Ubisoft on Trials Rising Loot Boxes: “If Players Simply Didn’t Buy These Crates, They Would Not be Added Into Games in Future”
Players on Steam aren't happy with how Ubisoft addressed the upcoming Trials Rising Gear Crates.
Back in September 2018, Trials Rising’s Steam page sparked a discussion on loot boxes after the user, MY TEAM SUCKS spoke angrily about the loot box system planned for the title.
The thread —which you can read here— features users with varying opinions. Some claiming they’re removing the title from their wishlist, others saying that people aren’t being made to purchase the loot crates. The crates in the game are known as Gear Crates and this is how they’re described on the official blog post from September 7:
“Gear Crates contain customization items that are purely cosmetic and help players expand their inventory of customization options. Items that you receive from Gear Crates can also be purchased individually, so if there’s a particular piece of flair you’re after, you can seek it out specifically. In addition to earning Gear Crates for hitting Fame milestones, you can also purchase them using Trials Coins or Acorns.”
On October 4, a Ubisoft developer for Trials Rising known as “UbiKeeba” commented on the thread saying:
“I’ve let the team know about the concern surrounding the Gear Crates.”
The conversation between users continued after that, and then Ubi_Warlock left a comment yesterday:
As has been pointed out, these loot crates are purely cosmetic. I do appreciate why players feel the way they do about them (not a huge fan myself), however, as it was also pointed out, you can always just not buy them.
Ultimately, they’re intended for players who want something to help them stand out from the crowd when playing online, or even just those who are big fans of the game and want to support us further.
Yes, it means that some players end up spending more on our games than others and that does result in increased profits for us. It also helps us to put more money into new titles and to understand what players look for in their games. If players simply didn’t buy these crates, they would not be added into games in future.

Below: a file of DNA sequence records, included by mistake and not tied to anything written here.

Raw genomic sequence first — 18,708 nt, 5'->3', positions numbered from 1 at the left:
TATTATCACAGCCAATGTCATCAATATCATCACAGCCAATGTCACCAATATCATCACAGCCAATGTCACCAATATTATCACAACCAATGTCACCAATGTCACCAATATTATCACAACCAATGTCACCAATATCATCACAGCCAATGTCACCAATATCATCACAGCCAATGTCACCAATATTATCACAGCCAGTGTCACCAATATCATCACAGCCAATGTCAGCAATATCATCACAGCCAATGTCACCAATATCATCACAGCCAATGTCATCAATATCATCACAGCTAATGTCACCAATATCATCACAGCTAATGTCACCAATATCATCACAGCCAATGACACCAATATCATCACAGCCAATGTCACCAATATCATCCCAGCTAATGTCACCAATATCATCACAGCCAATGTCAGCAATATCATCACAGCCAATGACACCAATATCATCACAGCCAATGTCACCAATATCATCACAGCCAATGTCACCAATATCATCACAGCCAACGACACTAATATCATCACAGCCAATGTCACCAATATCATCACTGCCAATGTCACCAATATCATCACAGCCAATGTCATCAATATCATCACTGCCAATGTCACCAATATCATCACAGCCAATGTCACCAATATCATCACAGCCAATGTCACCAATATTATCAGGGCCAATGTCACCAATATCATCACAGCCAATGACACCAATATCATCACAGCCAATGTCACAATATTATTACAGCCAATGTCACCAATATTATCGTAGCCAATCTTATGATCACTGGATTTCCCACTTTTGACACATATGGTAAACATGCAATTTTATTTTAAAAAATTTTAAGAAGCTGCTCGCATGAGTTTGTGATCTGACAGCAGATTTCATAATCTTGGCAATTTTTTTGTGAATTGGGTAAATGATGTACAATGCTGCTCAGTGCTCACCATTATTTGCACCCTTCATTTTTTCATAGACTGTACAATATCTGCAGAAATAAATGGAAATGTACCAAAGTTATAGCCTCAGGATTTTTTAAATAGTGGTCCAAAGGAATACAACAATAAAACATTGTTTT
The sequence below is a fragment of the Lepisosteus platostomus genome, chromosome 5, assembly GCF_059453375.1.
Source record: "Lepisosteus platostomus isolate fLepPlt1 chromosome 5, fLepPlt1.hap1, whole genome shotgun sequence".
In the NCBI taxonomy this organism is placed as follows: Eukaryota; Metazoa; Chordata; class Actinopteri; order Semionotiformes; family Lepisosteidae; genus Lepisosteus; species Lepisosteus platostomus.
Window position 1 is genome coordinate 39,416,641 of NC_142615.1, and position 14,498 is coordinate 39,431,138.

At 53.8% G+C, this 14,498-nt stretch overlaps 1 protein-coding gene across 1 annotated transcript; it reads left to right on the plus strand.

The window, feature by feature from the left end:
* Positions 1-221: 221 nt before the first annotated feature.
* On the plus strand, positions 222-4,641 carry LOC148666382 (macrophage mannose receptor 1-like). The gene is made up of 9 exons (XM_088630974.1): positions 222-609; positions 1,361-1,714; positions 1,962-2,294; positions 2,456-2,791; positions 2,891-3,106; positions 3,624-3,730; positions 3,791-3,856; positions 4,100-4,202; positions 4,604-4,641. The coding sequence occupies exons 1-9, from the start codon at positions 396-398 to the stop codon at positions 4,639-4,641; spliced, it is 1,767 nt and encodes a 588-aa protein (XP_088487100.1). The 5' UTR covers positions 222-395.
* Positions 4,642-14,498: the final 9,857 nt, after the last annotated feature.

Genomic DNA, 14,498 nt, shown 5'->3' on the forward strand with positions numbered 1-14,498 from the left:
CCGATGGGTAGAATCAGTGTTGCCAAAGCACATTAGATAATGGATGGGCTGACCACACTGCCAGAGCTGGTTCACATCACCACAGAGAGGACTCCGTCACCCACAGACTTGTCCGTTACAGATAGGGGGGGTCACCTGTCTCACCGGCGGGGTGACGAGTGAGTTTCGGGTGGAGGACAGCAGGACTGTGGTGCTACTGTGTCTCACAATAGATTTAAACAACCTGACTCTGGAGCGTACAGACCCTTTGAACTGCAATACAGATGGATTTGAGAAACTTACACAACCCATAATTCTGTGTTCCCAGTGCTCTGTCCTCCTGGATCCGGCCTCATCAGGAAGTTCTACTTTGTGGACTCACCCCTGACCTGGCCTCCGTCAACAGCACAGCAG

All in all, loot crates / cosmetic items in general have been a huge boon for the Gaming Industry, being a driving factor in the increased popularity of Gaming over the past decade or so.
They aren’t a bad thing if done right.
Your feedback on the topic is still very much appreciated as this is a hotly debated topic. I do hope you consider the impact it would actually have on your enjoyment of the game though.
– Ubisoft Support”
It’s safe to say that the comments following were less than impressed with the remark that “If players simply didn’t buy these crates, they would not be added into games in future.” Here are some example of the comments:
“Take note from CDPR you greedy A-holes”
“just when you think Trials series is the only Ubisoft IP free from their own evil hands, this happens….”
“i remember when getting cool item/armour actually meant playing game and achieving something.”
“Why would you ever say this?”
“This post just cemented my belief that you do not care about what the community wants.”
Loot boxes have been under fire for a while now, we’ve seen politicians in Belgium and Hawaii seek to regulate them, which led to a legal battle with EA and Belgium regarding FIFA’s loot boxes. We’ve also seen Overwatch and Heroes of the Storm remove loot boxes in Belgium.
EA has been rather vocal about loot boxes, saying the company “doesn’t believe loot boxes or similar mechanics are a form of gambling, and there are plenty of governments around the world that agree with that“. The UK’s local Gambling Commission said that loot boxes are not considered as gambling.
However, the above comment from Ubi_Warlock has been uttered before when Chief Financial Officer Alain Martinez said this about loot boxes during Ubisoft’s quarterly investor conference call in February this year:
“customers “need to feel that they are really free not to buy it,” and that they have an actual choice.”
Trials Rising is being developed by RedLynx and published by Ubisoft and is set to launch on February 12 for PC, PS4, Nintendo Switch, and Xbox One.